Most of the Financial District – Barbary Coast’s buildings were destroyed as a result of the 1906 earthquake and fire and the city saw this as an opportunity to clean up the area. The Barbary Coast subsequently became known as “Terrific Street”, the term first used by the district’s musicians in describing the quality of the local music, including some of the first jazz clubs in the city. However, the enactment of the Red Light Abatement Act of 1917 as well as the Prohibition largely contributed to the vanishing of the excitement in the area. During World War II, in an attempt to revitalize the neighborhood, it was renamed “International Settlement” which attempted to draw tourists by appealing to the neighborhood’s nefarious past. During the latter half of the 20th century, the entertainment and dancing scenes migrated to the nearby Broadway Street, which housed many famous jazz and comedy clubs. Despite the brilliance of Broadway’s entertainment scene of the 1950s and 1960s, it also lost its popularity and by the first decade of the 21st century the area’s famous standup comedy and live music clubs were mostly replaced by cocktail lounges with recorded music (some live music clubs do operate in the nearby North Beach).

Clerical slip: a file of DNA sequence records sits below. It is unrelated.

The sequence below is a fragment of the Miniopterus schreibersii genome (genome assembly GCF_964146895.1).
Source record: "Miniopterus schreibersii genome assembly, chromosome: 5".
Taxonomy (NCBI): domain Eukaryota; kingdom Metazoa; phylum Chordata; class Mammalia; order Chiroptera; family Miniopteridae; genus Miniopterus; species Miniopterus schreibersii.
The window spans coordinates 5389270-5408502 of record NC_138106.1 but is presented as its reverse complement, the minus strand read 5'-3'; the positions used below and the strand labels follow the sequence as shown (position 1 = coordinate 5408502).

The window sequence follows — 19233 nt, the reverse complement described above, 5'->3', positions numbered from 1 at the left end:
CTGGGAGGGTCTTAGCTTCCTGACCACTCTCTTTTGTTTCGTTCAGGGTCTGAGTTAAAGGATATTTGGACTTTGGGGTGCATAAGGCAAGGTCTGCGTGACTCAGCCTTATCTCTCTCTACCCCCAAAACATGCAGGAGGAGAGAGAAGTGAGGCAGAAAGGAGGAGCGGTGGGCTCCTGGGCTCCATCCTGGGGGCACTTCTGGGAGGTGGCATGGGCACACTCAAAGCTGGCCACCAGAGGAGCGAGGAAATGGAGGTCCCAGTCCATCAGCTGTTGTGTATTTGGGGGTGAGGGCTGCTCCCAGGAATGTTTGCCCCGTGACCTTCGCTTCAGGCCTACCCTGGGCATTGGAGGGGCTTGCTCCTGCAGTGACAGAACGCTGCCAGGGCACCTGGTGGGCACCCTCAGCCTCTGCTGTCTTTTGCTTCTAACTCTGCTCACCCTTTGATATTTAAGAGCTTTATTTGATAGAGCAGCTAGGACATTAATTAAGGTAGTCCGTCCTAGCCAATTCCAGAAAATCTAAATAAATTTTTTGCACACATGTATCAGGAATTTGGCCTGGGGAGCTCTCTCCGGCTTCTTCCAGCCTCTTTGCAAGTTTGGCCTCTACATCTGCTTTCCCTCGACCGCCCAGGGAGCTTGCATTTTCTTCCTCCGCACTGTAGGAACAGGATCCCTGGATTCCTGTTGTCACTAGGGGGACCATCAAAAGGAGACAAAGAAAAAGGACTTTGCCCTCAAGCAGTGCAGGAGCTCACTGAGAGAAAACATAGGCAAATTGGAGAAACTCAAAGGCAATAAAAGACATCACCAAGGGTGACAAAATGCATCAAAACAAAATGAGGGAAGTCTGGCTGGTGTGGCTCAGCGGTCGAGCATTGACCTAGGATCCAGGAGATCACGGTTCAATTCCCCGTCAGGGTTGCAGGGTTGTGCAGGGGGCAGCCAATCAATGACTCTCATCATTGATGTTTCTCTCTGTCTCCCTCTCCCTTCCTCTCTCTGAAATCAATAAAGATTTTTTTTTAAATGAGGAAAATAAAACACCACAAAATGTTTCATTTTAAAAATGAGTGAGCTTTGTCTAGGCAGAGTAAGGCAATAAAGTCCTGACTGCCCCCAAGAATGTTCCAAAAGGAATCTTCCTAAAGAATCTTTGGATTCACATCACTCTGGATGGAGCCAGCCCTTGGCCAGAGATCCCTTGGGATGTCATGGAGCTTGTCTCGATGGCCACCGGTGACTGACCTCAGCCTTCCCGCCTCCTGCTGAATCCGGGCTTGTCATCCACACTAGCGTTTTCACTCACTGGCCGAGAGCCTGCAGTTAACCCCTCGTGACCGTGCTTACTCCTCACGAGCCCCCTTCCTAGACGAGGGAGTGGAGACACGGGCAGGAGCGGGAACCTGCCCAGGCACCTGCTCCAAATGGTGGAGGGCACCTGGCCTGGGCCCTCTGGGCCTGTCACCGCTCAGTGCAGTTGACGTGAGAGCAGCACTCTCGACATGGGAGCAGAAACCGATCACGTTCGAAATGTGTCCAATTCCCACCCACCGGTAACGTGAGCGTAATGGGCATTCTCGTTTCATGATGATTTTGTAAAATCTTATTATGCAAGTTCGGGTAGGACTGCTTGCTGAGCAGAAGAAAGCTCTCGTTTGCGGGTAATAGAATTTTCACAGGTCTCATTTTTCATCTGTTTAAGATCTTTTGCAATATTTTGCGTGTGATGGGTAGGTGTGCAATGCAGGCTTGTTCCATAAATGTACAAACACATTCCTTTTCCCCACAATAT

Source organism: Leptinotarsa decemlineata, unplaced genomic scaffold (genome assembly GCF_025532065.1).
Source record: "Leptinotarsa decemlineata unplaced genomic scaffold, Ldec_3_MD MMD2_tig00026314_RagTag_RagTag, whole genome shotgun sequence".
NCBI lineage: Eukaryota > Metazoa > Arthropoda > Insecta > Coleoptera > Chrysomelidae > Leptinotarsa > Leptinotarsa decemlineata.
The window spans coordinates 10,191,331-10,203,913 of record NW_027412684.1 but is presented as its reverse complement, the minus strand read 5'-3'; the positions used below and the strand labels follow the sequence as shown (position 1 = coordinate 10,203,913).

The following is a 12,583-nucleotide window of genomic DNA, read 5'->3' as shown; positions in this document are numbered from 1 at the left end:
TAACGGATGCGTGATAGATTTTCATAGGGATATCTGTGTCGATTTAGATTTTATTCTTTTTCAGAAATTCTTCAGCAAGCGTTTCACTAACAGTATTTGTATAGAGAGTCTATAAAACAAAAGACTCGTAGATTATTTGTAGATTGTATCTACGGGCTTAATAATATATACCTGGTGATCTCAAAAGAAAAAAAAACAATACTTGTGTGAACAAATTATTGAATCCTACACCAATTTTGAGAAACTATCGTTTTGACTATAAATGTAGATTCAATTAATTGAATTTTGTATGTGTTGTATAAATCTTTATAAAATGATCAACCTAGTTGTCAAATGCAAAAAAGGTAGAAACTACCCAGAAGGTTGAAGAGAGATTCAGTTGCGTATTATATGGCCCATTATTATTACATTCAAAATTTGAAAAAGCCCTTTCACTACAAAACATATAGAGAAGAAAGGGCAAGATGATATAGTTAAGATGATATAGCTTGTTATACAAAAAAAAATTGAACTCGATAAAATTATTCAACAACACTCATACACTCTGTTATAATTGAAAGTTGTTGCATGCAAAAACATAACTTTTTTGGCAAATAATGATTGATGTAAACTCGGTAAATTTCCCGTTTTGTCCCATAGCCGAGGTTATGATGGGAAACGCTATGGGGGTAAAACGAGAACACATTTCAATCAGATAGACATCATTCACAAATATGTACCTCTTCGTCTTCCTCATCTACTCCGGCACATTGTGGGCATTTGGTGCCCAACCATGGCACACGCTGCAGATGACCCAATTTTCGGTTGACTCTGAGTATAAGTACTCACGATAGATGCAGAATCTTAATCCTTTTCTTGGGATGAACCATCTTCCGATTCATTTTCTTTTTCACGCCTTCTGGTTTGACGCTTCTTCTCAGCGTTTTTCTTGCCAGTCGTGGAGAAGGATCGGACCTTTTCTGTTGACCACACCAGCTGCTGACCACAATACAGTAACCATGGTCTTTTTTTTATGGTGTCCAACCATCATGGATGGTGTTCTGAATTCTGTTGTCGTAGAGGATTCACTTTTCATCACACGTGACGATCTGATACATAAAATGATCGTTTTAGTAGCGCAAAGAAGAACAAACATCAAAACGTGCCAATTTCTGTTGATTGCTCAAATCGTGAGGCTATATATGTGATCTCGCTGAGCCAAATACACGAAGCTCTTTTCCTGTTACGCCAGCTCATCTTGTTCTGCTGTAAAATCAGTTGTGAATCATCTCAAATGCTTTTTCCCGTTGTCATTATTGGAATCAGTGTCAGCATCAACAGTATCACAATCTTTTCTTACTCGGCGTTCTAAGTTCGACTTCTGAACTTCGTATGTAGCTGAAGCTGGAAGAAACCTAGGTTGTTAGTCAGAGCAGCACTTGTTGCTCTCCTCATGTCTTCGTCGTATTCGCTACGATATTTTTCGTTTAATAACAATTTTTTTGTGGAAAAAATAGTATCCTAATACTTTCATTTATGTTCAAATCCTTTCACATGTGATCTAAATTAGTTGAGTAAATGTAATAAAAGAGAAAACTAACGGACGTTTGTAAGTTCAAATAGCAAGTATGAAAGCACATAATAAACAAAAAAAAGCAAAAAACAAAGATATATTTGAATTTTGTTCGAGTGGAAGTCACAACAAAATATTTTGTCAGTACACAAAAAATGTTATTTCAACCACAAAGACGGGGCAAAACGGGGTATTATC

Aside from the Barbary Coast, there are a few other notable existing historic sites in the nearby areas include the Ferry Building at Embarcadero, one of San Francisco’s oldest and most notable landmarks which now houses a myriad of gourmet shops and restaurants, grand buildings of Market Street or Jackson Square with its almost miraculously preserved buildings from 1850s and 1860s, making it one of the very few areas in the neighborhood to survive the 1906 disaster. For those intrigued by the city’s dangerous past, taking a Barbary Coast Trail walking tour (http://www.barbarycoasttrail.org/) or having a drink at a saloon previously infamous for shanghaiing, such as the Old Ship Saloon (298 Pacific Street; it was constructed out of the ship called Arkansas which ran ashore on Alcatraz island in 1849), may be of interest.
This neighborhood has an impressive average Walk score of 100 and average Transit score of 100.
The below link provides further details on this area’s attractions: http://wikitravel.org/en/San_Francisco/Union_Square-Financial_District
The content displayed above was partially derived from a book by Rand Richards “Historic Walks in San Francisco. 18 Trails Through the City’s Past” as well as https://en.wikipedia.org/wiki/Barbary_Coast,_San_Francisco; http://www.sfgate.com/bayarea/article/Waterfront-spot-where-the-drinks-had-a-brutal-4969060.php.